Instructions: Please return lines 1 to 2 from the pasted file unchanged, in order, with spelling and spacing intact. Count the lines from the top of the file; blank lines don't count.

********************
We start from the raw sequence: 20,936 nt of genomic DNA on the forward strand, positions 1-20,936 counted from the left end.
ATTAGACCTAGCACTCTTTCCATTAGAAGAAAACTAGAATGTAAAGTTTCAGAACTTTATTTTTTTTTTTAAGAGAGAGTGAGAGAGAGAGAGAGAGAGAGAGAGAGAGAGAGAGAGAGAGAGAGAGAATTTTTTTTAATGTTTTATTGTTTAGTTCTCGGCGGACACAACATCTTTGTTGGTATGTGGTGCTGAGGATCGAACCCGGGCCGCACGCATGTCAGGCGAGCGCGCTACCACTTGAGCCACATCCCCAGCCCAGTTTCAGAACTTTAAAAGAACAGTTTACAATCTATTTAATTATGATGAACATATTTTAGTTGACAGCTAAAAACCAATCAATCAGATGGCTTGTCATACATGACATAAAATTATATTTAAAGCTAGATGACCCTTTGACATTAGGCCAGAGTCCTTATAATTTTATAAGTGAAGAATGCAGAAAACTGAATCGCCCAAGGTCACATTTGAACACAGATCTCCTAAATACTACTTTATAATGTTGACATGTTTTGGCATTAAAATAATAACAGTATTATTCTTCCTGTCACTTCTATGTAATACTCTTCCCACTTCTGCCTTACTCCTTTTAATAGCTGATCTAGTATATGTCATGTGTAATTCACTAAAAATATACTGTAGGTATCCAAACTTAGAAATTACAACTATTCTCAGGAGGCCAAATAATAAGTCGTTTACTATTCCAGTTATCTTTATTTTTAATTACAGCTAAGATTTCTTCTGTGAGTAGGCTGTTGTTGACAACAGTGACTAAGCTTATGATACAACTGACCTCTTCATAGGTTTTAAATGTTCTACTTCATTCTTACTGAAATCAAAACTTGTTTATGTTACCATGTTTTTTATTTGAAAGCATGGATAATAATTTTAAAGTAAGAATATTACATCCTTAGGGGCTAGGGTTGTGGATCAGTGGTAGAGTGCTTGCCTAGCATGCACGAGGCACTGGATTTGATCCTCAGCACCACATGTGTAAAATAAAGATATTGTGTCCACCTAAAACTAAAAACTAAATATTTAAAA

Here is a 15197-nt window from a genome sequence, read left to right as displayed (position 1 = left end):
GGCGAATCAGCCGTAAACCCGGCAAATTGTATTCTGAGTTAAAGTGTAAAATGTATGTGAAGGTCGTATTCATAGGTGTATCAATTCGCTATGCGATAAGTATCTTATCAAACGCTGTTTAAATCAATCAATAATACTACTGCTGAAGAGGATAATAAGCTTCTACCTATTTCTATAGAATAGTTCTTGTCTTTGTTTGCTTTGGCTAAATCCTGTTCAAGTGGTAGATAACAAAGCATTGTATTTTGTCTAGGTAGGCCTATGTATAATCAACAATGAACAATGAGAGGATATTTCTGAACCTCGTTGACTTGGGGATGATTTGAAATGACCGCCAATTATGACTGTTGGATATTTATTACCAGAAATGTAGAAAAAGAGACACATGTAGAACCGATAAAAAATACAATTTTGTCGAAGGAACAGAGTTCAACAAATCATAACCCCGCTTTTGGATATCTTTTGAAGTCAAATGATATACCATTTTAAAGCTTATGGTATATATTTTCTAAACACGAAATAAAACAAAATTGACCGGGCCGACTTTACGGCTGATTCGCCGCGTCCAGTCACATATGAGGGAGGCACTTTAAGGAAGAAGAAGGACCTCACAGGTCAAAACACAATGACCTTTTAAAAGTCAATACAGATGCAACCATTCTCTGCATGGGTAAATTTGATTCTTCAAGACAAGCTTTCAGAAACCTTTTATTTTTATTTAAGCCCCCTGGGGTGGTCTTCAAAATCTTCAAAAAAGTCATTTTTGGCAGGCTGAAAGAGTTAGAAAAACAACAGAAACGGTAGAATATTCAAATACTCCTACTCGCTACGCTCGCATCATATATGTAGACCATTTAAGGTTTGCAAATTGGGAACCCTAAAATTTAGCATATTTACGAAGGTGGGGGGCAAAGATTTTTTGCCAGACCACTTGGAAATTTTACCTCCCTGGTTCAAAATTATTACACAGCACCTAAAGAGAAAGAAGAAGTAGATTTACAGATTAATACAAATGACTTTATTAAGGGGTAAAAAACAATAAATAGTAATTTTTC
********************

We start from the raw sequence: 20,936 nt of genomic DNA on the forward strand, positions 1-20,936 counted from the left end.
ATTAGACCTAGCACTCTTTCCATTAGAAGAAAACTAGAATGTAAAGTTTCAGAACTTTATTTTTTTTTTTAAGAGAGAGTGAGAGAGAGAGAGAGAGAGAGAGAGAGAGAGAGAGAGAGAGAGAGAGAATTTTTTTTAATGTTTTATTGTTTAGTTCTCGGCGGACACAACATCTTTGTTGGTATGTGGTGCTGAGGATCGAACCCGGGCCGCACGCATGTCAGGCGAGCGCGCTACCACTTGAGCCACATCCCCAGCCCAGTTTCAGAACTTTAAAAGAACAGTTTACAATCTATTTAATTATGATGAACATATTTTAGTTGACAGCTAAAAACCAATCAATCAGATGGCTTGTCATACATGACATAAAATTATATTTAAAGCTAGATGACCCTTTGACATTAGGCCAGAGTCCTTATAATTTTATAAGTGAAGAATGCAGAAAACTGAATCGCCCAAGGTCACATTTGAACACAGATCTCCTAAATACTACTTTATAATGTTGACATGTTTTGGCATTAAAATAATAACAGTATTATTCTTCCTGTCACTTCTATGTAATACTCTTCCCACTTCTGCCTTACTCCTTTTAATAGCTGATCTAGTATATGTCATGTGTAATTCACTAAAAATATACTGTAGGTATCCAAACTTAGAAATTACAACTATTCTCAGGAGGCCAAATAATAAGTCGTTTACTATTCCAGTTATCTTTATTTTTAATTACAGCTAAGATTTCTTCTGTGAGTAGGCTGTTGTTGACAACAGTGACTAAGCTTATGATACAACTGACCTCTTCATAGGTTTTAAATGTTCTACTTCATTCTTACTGAAATCAAAACTTGTTTATGTTACCATGTTTTTTATTTGAAAGCATGGATAATAATTTTAAAGTAAGAATATTACATCCTTAGGGGCTAGGGTTGTGGATCAGTGGTAGAGTGCTTGCCTAGCATGCACGAGGCACTGGATTTGATCCTCAGCACCACATGTGTAAAATAAAGATATTGTGTCCACCTAAAACTAAAAACTAAATATTTAAAA